Even More of Prague

Following on the Beatles reference of the last post, here's me in front of Prague's Lennon Wall. My colleague's husband pointed out that John Lennon was apparently never in Prague, but this was the place where students came to write their grievances ahead of the 1989 Velvet Revolution. We learned more about this at the Communist Museum, which has terrific advertising, and an ironic location above the McDonald's. The exhibits were a little dusty, and there was lots of reading, but it helped give context to Prague's modern history.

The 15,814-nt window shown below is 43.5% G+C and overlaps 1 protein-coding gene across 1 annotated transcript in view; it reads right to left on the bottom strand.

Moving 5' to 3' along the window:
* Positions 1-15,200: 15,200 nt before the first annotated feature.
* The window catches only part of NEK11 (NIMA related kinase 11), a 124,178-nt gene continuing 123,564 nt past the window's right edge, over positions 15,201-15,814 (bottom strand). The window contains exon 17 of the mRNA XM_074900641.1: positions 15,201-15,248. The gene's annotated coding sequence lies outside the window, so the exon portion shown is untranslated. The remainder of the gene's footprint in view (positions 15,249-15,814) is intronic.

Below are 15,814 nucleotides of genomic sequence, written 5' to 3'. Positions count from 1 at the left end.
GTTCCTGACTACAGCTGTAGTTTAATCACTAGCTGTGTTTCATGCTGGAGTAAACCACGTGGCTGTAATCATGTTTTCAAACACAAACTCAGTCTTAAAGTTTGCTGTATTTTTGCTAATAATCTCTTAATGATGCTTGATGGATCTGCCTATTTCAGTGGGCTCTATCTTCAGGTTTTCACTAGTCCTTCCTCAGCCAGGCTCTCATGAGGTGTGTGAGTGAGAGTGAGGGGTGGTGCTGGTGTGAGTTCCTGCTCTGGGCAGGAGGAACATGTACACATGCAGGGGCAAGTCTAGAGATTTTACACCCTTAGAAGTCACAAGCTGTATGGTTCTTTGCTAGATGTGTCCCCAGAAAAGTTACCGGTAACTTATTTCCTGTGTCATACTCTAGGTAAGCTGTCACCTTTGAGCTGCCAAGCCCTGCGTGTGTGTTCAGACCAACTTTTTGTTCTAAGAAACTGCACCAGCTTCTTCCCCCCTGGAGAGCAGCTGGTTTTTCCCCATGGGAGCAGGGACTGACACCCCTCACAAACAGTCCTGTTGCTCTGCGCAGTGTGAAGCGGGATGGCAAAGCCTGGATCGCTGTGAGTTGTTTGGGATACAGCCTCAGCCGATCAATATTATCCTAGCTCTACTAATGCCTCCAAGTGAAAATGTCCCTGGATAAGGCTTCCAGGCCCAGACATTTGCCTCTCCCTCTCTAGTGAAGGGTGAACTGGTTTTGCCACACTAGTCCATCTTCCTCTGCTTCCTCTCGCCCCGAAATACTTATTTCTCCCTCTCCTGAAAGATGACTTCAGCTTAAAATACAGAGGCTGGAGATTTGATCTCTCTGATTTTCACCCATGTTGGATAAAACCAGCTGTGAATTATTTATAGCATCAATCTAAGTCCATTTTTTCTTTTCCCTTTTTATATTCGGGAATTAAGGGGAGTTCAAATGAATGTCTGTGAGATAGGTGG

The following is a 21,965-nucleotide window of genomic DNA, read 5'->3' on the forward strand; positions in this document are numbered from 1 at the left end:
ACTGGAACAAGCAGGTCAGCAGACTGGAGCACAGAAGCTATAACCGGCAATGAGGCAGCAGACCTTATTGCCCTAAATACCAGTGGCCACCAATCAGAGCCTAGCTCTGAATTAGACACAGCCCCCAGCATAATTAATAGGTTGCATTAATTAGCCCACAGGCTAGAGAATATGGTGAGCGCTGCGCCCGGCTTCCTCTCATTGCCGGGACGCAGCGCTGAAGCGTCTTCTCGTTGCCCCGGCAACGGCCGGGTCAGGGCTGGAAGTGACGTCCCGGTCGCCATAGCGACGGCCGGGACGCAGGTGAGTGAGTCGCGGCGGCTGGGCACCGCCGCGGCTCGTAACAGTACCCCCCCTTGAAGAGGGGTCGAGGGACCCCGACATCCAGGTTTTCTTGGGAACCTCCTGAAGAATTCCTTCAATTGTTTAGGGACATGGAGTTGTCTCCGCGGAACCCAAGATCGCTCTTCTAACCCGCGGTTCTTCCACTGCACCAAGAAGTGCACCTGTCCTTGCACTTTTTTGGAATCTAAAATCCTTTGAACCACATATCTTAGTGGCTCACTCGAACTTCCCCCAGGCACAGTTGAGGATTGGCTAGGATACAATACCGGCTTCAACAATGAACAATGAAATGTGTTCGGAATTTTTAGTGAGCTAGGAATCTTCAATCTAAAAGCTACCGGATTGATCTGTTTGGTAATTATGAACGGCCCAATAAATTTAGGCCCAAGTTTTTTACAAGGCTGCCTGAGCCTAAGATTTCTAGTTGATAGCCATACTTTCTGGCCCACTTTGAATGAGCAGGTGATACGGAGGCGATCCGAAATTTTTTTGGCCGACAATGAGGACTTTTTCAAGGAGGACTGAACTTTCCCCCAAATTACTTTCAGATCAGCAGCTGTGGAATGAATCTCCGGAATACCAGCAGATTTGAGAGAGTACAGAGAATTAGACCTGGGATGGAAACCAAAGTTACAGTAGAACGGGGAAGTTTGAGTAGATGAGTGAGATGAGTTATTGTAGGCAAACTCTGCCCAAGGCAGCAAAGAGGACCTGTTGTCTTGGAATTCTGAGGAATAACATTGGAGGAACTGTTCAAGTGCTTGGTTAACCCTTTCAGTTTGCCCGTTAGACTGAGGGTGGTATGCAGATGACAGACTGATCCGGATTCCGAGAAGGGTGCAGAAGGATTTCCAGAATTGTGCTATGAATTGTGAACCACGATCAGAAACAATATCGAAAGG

Folding early to the Nazis might have saved the architecture, but it obviously took its toll, as we learned earlier in touring the Jewish Quarter. The streets and buildings in this neighborhood remember the Jews who were captured by the Nazis with plaques where they once lived, oftentimes humble, carrying their names and ages.
It was thought-provoking and sobering, and also helped explained why the Czechs later welcomed the Russians as liberators. Of course, that came with Communism and other hardships. I thought about how fortunate my Grandmother was to leave town ahead of both WWII and the arrival of Communism.

With the Velvet Revolution -after years of hardship and oppression- the government collapsed in only days, prompting this reflection the fall of Communism: "in Poland it took 10 years, in Hungary 10 months, in the East Germany ten weeks, and in Czechoslovakia, just 10 days."



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